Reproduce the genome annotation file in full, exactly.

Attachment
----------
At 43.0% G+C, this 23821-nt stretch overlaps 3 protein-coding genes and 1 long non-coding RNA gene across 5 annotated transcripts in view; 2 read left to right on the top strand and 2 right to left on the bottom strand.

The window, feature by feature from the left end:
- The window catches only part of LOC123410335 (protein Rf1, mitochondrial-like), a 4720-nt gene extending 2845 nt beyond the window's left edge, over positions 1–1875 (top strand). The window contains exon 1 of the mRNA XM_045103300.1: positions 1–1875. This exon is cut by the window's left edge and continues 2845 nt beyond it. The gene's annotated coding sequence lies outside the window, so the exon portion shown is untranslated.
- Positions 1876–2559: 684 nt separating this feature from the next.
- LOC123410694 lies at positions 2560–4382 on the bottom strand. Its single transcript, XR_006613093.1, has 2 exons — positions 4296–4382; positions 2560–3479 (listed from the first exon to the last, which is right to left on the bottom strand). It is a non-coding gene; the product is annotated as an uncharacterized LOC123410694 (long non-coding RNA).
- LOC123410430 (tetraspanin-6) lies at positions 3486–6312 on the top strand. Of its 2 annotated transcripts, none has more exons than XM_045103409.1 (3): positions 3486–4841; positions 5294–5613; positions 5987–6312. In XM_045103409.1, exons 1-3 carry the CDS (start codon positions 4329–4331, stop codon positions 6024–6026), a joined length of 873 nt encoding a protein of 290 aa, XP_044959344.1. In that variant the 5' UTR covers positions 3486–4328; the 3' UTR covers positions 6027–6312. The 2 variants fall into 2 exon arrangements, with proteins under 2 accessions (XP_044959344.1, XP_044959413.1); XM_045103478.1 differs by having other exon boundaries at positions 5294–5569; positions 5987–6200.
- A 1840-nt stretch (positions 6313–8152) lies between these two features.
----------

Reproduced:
At 43.0% G+C, this 23821-nt stretch overlaps 3 protein-coding genes and 1 long non-coding RNA gene across 5 annotated transcripts in view; 2 read left to right on the top strand and 2 right to left on the bottom strand.

The window, feature by feature from the left end:
- The window catches only part of LOC123410335 (protein Rf1, mitochondrial-like), a 4720-nt gene extending 2845 nt beyond the window's left edge, over positions 1–1875 (top strand). The window contains exon 1 of the mRNA XM_045103300.1: positions 1–1875. This exon is cut by the window's left edge and continues 2845 nt beyond it. The gene's annotated coding sequence lies outside the window, so the exon portion shown is untranslated.
- Positions 1876–2559: 684 nt separating this feature from the next.
- LOC123410694 lies at positions 2560–4382 on the bottom strand. Its single transcript, XR_006613093.1, has 2 exons — positions 4296–4382; positions 2560–3479 (listed from the first exon to the last, which is right to left on the bottom strand). It is a non-coding gene; the product is annotated as an uncharacterized LOC123410694 (long non-coding RNA).
- LOC123410430 (tetraspanin-6) lies at positions 3486–6312 on the top strand. Of its 2 annotated transcripts, none has more exons than XM_045103409.1 (3): positions 3486–4841; positions 5294–5613; positions 5987–6312. In XM_045103409.1, exons 1-3 carry the CDS (start codon positions 4329–4331, stop codon positions 6024–6026), a joined length of 873 nt encoding a protein of 290 aa, XP_044959344.1. In that variant the 5' UTR covers positions 3486–4328; the 3' UTR covers positions 6027–6312. The 2 variants fall into 2 exon arrangements, with proteins under 2 accessions (XP_044959344.1, XP_044959413.1); XM_045103478.1 differs by having other exon boundaries at positions 5294–5569; positions 5987–6200.
- A 1840-nt stretch (positions 6313–8152) lies between these two features.